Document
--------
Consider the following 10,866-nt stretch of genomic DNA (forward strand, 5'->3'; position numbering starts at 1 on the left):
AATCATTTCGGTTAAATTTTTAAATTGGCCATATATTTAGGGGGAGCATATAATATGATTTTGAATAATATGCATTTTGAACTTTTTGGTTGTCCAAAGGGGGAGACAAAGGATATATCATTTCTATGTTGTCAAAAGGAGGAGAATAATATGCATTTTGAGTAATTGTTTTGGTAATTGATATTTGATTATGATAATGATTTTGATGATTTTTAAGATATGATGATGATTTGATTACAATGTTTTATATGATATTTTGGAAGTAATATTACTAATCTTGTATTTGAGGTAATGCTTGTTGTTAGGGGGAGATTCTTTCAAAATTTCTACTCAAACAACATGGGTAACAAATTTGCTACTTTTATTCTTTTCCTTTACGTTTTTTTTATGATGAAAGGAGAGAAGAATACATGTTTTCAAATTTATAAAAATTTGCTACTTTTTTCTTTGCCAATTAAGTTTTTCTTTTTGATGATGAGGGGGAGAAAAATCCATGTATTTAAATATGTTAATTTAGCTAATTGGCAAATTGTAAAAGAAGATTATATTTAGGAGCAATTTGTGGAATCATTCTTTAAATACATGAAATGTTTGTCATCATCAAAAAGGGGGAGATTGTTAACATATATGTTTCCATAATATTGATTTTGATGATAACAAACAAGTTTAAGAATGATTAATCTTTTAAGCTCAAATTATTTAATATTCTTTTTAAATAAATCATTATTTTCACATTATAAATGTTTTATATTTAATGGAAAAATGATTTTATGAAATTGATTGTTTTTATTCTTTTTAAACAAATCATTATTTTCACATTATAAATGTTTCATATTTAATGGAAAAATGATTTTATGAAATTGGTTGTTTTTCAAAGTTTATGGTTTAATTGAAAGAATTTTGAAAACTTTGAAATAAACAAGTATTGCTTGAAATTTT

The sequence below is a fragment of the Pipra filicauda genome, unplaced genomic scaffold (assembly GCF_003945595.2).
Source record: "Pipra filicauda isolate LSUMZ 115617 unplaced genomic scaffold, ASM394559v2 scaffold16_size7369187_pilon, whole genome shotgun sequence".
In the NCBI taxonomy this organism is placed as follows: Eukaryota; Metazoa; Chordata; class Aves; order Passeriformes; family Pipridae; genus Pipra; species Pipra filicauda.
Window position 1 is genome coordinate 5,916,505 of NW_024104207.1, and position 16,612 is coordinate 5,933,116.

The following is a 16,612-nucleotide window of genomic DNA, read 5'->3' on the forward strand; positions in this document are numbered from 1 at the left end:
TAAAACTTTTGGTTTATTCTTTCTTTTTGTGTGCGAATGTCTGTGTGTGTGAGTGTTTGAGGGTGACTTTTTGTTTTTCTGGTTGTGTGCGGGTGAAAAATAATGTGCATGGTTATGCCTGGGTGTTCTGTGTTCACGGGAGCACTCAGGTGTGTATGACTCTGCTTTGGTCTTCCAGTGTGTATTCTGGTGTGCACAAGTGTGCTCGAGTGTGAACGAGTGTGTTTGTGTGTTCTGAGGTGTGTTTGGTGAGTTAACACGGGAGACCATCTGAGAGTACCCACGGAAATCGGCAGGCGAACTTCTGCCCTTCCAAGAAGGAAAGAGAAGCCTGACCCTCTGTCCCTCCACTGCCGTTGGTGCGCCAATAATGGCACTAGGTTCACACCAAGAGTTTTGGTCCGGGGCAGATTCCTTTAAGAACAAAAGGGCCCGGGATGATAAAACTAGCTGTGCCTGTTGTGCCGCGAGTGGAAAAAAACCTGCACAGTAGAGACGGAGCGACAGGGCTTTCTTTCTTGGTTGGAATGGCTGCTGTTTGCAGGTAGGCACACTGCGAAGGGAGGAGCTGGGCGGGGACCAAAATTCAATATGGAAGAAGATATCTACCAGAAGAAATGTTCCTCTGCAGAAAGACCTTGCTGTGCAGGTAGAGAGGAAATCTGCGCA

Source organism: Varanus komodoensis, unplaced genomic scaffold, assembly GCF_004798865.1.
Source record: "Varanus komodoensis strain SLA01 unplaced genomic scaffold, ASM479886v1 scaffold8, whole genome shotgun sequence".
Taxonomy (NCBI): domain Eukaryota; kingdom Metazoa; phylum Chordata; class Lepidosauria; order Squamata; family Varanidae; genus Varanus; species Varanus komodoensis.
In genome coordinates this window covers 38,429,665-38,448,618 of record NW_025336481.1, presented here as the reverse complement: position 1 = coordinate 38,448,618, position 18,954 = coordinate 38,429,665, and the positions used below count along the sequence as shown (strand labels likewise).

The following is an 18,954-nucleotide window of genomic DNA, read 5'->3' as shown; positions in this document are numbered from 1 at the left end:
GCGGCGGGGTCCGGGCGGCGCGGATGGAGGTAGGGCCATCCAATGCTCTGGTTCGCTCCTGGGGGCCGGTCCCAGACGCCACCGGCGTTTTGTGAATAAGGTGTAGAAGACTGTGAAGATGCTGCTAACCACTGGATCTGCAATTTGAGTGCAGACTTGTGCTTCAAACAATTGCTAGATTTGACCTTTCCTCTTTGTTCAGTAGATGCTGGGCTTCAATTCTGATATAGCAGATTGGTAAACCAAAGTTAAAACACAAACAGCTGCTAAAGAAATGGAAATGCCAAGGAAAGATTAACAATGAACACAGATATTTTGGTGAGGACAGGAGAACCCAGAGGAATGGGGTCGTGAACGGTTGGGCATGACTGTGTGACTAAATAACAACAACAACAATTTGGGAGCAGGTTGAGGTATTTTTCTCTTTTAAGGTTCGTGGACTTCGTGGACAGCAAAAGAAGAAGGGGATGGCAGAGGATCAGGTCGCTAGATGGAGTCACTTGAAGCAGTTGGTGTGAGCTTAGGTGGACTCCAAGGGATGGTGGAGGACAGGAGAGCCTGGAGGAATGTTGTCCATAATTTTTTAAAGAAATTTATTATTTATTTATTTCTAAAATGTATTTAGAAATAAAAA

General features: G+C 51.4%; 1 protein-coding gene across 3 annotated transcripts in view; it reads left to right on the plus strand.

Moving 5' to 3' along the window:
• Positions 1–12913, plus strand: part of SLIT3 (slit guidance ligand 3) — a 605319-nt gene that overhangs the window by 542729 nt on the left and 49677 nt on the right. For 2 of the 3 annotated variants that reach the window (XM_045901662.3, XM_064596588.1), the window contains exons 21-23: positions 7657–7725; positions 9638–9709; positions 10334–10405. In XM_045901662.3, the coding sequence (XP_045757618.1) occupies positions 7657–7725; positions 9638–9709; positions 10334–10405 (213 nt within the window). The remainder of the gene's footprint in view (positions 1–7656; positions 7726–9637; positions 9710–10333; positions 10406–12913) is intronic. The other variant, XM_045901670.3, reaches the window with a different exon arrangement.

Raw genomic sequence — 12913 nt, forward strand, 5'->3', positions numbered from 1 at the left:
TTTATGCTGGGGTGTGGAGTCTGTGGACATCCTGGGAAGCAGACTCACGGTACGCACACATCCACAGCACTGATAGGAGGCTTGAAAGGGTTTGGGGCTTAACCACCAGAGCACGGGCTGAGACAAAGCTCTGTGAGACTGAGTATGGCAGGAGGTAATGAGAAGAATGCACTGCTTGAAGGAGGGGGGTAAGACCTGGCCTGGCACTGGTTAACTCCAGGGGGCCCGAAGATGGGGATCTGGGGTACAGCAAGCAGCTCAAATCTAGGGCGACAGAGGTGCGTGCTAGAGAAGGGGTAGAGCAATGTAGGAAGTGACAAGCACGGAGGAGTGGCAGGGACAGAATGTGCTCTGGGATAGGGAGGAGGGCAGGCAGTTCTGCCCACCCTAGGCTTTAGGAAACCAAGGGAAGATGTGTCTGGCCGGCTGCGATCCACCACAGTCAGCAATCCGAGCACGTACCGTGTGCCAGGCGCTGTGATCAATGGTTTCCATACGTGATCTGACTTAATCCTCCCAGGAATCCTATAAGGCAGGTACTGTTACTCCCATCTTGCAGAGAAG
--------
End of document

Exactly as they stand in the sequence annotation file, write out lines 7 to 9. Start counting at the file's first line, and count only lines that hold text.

The following is a 16,612-nucleotide window of genomic DNA, read 5'->3' on the forward strand; positions in this document are numbered from 1 at the left end:
TAAAACTTTTGGTTTATTCTTTCTTTTTGTGTGCGAATGTCTGTGTGTGTGAGTGTTTGAGGGTGACTTTTTGTTTTTCTGGTTGTGTGCGGGTGAAAAATAATGTGCATGGTTATGCCTGGGTGTTCTGTGTTCACGGGAGCACTCAGGTGTGTATGACTCTGCTTTGGTCTTCCAGTGTGTATTCTGGTGTGCACAAGTGTGCTCGAGTGTGAACGAGTGTGTTTGTGTGTTCTGAGGTGTGTTTGGTGAGTTAACACGGGAGACCATCTGAGAGTACCCACGGAAATCGGCAGGCGAACTTCTGCCCTTCCAAGAAGGAAAGAGAAGCCTGACCCTCTGTCCCTCCACTGCCGTTGGTGCGCCAATAATGGCACTAGGTTCACACCAAGAGTTTTGGTCCGGGGCAGATTCCTTTAAGAACAAAAGGGCCCGGGATGATAAAACTAGCTGTGCCTGTTGTGCCGCGAGTGGAAAAAAACCTGCACAGTAGAGACGGAGCGACAGGGCTTTCTTTCTTGGTTGGAATGGCTGCTGTTTGCAGGTAGGCACACTGCGAAGGGAGGAGCTGGGCGGGGACCAAAATTCAATATGGAAGAAGATATCTACCAGAAGAAATGTTCCTCTGCAGAAAGACCTTGCTGTGCAGGTAGAGAGGAAATCTGCGCA

Source organism: Varanus komodoensis, unplaced genomic scaffold, assembly GCF_004798865.1.